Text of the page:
OR WAIT null SECS
Although the dietary intervention did not significantly reduce overall serum urate, it did decrease levels among those with baseline hyperuricemia.
Patients with higher urate at baseline prescribed the Dietary Approaches to Stop Hypertension (DASH) diet demonstrated significantly decreased serum urate, particularly in younger adults, according to a study published in The Journal of Clinical Hypertension.1 Investigators urge future research to assess these interventions in patients with gout or hyperuricemia.
The DASH diet is a well-established dietary intervention used to lower blood pressure and serum urate, especially patients with hyperuricemia. Further, losartan also has uricosuric effects, albeit their effects on serum urate have not been fully confirmed. The combination of the DASH diet and losartan may, therefore, demonstrate greater efficacy on serum urate, although the impact is unknown.2
“Hypertension is a particularly common comorbidity, present among over 70% of adults with gout,” wrote lead investigator, Noelle Castilla-Ojo, MD, associated with Harvard Medical School, and colleagues. “The co-occurrence of hypertension and gout has driven interest in identifying lifestyle and pharmacologic strategies that might benefit both hypertension and hyperuricemia. However, prior dietary recommendations (eg, a low purine diet) may worsen hypertension, while some antihypertensive agents (eg, thiazide diuretics and beta blockers), may worsen hyperuricemia and gout.”
A post hoc analysis of the DASH-Losartan trial, an investigator-initiated, multi-center trial conducted in 3 clinical centers between September 1994 and March 1996, was performed to analyze the effects, either alone or combined, of the DASH diet compared with a control diet or 50 mg/day of losartan compared with placebo on serum urate levels during an 8-week study period. The DASH diet consisted of higher proportions of fruit and vegetables, low-fat dairy products, fish, poultry, nuts, whole grains, and lower levels of cholesterol and total and saturated fats.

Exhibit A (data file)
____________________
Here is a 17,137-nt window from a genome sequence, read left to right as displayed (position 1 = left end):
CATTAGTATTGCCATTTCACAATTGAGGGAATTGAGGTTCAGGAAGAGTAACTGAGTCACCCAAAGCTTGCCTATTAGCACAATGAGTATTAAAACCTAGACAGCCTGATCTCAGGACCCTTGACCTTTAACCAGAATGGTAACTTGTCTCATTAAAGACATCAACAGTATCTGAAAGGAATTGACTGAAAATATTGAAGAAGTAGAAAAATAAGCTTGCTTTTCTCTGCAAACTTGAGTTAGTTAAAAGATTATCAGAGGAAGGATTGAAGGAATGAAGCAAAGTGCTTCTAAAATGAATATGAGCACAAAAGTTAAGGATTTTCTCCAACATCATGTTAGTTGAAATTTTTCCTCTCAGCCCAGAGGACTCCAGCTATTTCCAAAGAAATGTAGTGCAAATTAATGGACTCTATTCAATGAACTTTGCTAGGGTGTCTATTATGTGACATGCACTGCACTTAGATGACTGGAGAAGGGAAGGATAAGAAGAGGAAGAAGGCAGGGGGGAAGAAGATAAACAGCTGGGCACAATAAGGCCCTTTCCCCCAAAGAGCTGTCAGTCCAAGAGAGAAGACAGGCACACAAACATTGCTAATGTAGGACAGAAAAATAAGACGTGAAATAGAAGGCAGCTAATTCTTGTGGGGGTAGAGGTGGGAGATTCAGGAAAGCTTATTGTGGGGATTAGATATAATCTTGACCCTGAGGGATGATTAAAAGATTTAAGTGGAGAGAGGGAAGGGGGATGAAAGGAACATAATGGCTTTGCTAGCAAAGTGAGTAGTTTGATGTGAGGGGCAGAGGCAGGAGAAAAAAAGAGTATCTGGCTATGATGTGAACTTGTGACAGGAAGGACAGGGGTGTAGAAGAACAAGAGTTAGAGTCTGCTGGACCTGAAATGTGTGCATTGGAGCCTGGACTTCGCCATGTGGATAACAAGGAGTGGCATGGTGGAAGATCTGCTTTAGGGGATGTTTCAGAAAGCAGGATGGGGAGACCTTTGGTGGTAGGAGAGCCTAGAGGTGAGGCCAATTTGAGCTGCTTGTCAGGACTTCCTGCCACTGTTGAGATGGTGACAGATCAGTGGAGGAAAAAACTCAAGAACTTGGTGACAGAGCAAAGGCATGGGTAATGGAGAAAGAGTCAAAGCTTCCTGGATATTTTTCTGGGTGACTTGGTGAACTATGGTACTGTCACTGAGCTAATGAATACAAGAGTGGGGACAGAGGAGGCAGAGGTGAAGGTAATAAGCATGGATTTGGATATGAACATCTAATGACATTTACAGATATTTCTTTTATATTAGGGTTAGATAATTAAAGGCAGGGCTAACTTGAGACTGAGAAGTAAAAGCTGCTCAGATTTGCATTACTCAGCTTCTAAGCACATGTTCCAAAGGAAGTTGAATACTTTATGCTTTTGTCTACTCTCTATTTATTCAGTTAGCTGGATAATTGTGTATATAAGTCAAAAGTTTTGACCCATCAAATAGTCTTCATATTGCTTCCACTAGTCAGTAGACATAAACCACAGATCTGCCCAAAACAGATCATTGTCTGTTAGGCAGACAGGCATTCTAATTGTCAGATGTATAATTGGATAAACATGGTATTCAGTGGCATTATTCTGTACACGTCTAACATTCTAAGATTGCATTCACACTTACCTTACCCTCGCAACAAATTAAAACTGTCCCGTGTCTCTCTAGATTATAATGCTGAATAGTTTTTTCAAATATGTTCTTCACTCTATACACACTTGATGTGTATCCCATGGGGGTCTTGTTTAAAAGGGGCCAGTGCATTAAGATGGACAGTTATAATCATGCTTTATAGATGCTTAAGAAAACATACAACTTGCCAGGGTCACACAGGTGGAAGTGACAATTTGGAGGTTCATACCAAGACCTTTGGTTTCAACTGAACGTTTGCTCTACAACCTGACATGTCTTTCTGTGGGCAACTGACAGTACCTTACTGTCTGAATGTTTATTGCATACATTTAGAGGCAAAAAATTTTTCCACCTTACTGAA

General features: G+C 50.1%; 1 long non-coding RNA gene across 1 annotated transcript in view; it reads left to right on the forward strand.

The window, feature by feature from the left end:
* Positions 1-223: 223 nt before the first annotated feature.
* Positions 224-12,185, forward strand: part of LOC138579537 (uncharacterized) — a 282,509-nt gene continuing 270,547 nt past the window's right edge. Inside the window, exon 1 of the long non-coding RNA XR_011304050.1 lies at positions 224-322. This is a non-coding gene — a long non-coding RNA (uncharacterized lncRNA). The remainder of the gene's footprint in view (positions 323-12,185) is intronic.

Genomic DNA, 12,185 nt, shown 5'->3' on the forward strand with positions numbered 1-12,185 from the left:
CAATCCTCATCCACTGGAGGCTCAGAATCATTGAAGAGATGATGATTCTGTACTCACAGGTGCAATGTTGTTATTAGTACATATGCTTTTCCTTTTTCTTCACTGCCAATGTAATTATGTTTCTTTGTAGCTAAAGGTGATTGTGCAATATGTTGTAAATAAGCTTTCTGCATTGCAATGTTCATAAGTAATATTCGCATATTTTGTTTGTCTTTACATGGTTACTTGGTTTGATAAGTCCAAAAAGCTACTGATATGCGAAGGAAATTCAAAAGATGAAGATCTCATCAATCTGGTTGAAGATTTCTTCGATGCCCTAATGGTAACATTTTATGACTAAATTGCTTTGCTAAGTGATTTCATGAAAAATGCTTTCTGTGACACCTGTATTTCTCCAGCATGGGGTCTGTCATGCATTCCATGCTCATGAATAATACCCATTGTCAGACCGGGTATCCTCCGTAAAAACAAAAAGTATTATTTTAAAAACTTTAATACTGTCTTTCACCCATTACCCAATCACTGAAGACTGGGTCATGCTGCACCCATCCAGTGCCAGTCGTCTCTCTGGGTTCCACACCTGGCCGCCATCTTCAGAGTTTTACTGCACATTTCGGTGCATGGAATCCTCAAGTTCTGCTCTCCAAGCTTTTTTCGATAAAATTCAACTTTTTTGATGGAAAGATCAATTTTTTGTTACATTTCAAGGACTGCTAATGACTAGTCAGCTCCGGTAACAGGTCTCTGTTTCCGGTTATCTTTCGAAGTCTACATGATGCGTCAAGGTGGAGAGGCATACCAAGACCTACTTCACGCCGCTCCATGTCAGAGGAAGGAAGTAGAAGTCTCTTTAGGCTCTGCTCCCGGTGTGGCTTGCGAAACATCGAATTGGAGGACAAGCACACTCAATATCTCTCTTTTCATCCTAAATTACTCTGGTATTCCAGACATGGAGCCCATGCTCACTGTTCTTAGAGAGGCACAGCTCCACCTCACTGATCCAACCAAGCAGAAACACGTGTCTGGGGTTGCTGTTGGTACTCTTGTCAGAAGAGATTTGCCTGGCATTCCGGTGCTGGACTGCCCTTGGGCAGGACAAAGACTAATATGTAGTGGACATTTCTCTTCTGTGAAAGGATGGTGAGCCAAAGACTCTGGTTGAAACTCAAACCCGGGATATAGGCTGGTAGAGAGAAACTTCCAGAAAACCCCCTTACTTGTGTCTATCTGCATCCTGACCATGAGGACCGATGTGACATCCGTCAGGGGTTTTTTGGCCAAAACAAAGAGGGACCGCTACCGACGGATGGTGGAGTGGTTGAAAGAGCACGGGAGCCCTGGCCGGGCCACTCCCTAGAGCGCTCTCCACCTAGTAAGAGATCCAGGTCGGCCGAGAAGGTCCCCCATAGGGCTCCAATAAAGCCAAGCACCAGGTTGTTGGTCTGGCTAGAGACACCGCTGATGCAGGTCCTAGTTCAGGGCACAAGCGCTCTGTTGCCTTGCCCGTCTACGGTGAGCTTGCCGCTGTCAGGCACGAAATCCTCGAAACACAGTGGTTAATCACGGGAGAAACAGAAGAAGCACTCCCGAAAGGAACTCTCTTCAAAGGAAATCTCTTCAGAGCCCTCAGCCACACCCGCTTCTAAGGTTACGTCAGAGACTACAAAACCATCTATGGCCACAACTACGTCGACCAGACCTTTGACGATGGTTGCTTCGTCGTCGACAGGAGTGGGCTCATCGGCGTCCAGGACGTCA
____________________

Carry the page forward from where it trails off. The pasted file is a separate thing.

Serum urate was assessed at baseline, week 4, and week 8. At the 4-week mark, patients were switched in a crossover fashion from losartan to placebo and vice versa. Diets were formatted to maintain the patient’s weight. The effects of the DASH diet and/or losartan were evaluated both overall and among patients with a baseline serum urate ≥6 mg/dL.
Of the 55 subjects included in the analysis, the mean age was 52 years, 58% were women, and 64% were Black. Patients had a mean serum urate of 5.2±1.2 mg/dL and a mean baseline systolic blood pressure/ diastolic blood pressure (SBP/DBP) of 146±12/91±9.
Although the dietary intervention did not significantly reduce overall urate levels, (mean difference −.05 mg/dL; 95% confidence interval [CI]: −.39, .28), it did decrease levels among those with baseline hyperuricemia (−.33 mg/dL; 95% CI: −.87, .21; P = .007). Losartan significantly reduced serum urate levels (−.23 mg/dL; 95% CI: −.40, −.05), with the greatest effects demonstrated among adults aged <60 years compared with adults aged ≥60 years (−.33 mg/dL vs .16 mg/dL, P = .003).
Investigators noted the study design, coupled with high follow-up rates and standardized data collection, as strengths of the study. The study also purposely included a group of clinically relevant patients with hypertension at a higher risk of developing gout. Further, the effects of sublimation and long-term storage were minimized as the measurement of serum urate was performed within 6 months of collection.
However, the study sample was relatively small, the study duration was relatively short, and most patients had normal serum urate levels. Therefore, investigators were unable to determine the long-term effects of these interventions on serum urate levels.
“These findings add to the growing evidence that the DASH diet and losartan lower serum urate,” investigators concluded. “However, replication among adults with hyperuricemia and gout is needed.”